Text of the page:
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Emergent BioSolutions, Eyeing Two Plasma Therapies for Covid-19, Wins Fed's Help

TheStreet talks with company's Dr. Laura Saward, following promise of $14.5 million from U.S. Department of Health and Human Services for therapy program's development.
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As the threat of Covid-19 continues to hit the U.S. hard and is quickly overwhelming hospitals, Emergent BioSolutions Inc.  (EBS)  is one of several companies working on treatments for the disease of which there currently is none. 

Emergent's plasma-derived therapies would be mainly for patients with severe cases of the disease caused by the recently discovered coronavirus, and has similarities to a therapy in the works by Japanese drugmaker Takeda and others. Emergent already has programs for treatments for smallpox vaccine complications, the bacterial anthrax disease and botulism as well as other public health threats. 

Pushing the Covid-19 treatment effort along, Emergent has won $14.5 million from the Biomedical Advanced Research and Development Authority of the U.S. Department of Health and Human Services to support its program called COVID-HIG, one of two the company has aimed at fighting the disease.

COVID-HIG would be made using plasma donations from patients who have already recovered from Covid-19 and have developed antibodies to the virus.

TheStreet spoke through email to Dr. Laura Saward, a senior vice president and therapeutics business unit head at Emergent BioSolutions, about the potential hyperimmune treatment. The company is also working on a "parallel and separate" therapy program, COVID-EIG, that would use the plasma of immunized horses with antibodies to the virus. The following exchange has been minimally edited for clarity and style; the interview was conducted via a spokeswoman who provided Saward's answers. 

TheStreet: If the plasma therapy under development proves successful, what is the earliest you expect it to be available for use?

Dr. Saward: We anticipate clinical trials in patients to begin in August. Because we are using proven manufacturing technologies that have been used for other Food and Drug Administration-approved drugs, we are able to move at an accelerated pace to bring a candidate directly to a Phase 2 trial.

TheStreet: Would this be mainly for patients with severe illness and, if so, how would you expect the use to be determined? Could it also be used to develop immunity in health care workers?

Dr. Saward: We believe the greatest impact for plasma-derived hyperimmune treatments would be to reduce the burden on the health care system by treating hospitalized patients with severe Covid-19 and high-risk patients with Covid-19 to prevent progression to severe symptoms. Hyperimmunes may also be used to provide protection to individuals such as the frontline health care workers, like nurses and doctors, that are selflessly putting themselves at such a high risk.

TheStreet: At least a few other companies are working on similar therapies, including Takeda and Regeneron, but you also use an approach using plasma obtained from horses. How does that work?

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Dr. Saward: We are developing two therapies as we have two hyperimmune platforms: One is human plasma-derived and the other is equine plasma-derived. Both human and equine platforms are well-established and support multiple FDA-approved products. Our human platform is different from others’ approaches in that we pool plasma donations from multiple people and antibodies are isolated through the manufacturing process to create a concentrated dose that provides consistent levels of Covid-19 antibodies.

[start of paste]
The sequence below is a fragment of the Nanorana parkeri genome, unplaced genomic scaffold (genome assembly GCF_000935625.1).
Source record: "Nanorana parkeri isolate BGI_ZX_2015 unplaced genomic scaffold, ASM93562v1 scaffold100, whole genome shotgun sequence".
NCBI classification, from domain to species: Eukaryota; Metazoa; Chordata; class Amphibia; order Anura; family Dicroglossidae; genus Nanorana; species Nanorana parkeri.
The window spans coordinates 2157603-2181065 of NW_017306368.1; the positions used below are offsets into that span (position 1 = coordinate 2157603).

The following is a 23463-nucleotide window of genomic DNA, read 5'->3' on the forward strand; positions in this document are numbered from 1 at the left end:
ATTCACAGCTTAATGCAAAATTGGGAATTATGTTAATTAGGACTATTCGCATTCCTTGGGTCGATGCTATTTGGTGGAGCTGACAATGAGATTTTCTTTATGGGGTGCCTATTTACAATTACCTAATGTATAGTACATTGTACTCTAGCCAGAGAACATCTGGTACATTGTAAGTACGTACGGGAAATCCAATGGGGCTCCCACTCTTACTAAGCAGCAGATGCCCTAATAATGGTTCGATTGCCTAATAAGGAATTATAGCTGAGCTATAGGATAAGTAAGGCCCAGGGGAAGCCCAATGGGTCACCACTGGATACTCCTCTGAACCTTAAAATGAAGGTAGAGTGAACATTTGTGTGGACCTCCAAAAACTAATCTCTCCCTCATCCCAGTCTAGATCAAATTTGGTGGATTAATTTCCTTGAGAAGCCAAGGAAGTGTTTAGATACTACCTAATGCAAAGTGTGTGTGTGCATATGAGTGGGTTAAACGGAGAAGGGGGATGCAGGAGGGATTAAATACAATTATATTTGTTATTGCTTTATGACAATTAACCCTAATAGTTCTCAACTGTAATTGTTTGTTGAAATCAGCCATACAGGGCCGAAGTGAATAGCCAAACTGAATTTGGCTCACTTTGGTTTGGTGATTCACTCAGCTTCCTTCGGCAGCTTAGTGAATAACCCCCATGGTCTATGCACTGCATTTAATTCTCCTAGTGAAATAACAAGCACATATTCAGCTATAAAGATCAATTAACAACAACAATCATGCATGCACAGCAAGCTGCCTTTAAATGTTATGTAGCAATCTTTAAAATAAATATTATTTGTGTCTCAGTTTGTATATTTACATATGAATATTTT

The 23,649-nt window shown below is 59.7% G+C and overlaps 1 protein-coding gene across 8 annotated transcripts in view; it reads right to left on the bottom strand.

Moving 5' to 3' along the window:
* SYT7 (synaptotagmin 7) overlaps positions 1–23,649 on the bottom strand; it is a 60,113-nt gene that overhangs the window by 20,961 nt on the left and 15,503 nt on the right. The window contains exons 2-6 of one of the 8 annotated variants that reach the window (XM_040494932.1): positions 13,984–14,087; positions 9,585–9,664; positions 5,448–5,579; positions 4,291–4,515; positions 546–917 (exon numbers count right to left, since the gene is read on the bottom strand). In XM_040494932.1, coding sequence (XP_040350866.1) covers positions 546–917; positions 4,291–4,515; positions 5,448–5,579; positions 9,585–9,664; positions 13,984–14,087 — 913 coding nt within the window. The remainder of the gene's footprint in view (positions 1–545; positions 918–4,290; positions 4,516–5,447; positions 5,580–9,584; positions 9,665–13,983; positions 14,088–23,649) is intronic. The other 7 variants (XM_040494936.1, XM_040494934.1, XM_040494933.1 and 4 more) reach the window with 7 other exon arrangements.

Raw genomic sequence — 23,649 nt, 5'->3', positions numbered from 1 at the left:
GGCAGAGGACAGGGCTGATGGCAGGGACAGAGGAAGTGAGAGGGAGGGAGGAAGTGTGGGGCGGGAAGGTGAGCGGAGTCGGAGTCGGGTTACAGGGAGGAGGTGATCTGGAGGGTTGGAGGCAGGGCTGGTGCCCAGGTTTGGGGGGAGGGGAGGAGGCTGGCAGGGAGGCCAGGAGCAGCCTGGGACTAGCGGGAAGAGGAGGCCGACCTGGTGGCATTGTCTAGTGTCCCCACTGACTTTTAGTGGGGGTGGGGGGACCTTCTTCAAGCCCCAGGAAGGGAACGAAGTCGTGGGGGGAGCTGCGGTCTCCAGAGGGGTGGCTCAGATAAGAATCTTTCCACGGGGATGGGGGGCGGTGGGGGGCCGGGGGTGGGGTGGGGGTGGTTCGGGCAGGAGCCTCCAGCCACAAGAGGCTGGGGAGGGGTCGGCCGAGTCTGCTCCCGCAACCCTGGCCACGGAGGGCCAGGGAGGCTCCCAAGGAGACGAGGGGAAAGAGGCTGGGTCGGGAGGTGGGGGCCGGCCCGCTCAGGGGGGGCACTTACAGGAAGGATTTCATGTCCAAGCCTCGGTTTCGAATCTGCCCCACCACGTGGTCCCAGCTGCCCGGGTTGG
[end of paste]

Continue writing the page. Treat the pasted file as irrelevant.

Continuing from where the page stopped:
For our equine platform, we vaccinate the herd to stimulate Covid-19 antibody production and then manufacture in a similar manner to the human platform process to provide a concentrated dose. This provides a scalable source of Covid-19 plasma, which is a consideration for plasma-derived therapy. Again, these are separate platforms running in parallel to accelerate our goal of providing treatments for patients, targeting Phase 2 clinical trial by end of summer.

TheStreet: How would risk of spreading other pathogens be eliminated?

Dr. Saward: We have been manufacturing plasma-derived hyperimmunes for over 40 years with a well-established safety profile. The validated manufacturing process has several steps to inactivate and remove potential pathogens.

TheStreet: What are some of the limitations to making this sort of therapy widely available?

Dr. Saward: Because we are taking a hyperimmune approach -- the collection of many plasma donations for a concentrated, consistent dose -- gathering enough source material is a challenge we are overcoming with the help of partnerships like that of the Biomedical Advanced Research and Development Authority within Health and Human Services, and the National Institute of Allergy and Infectious Diseases announced earlier this week.

TheStreet: How dependent would these hyperimmune therapies be on the development of antibody tests so that recovered patients could donate plasma for the therapies?

Dr. Saward: Emergent started work in January to develop an assay to screen for antibodies to Covid-19 that is being used to identify donors.

TheStreet: Is the therapy expected to be available in other nations, too?

Dr. Saward: Through our partnership with U.S. government, we are focused on providing a Covid-19 treatment quickly to help relieve the burden of Covid-19 on the health care system. Through our many global partnerships, we will explore the ability to collect plasma and manufacture hyperimmune treatments.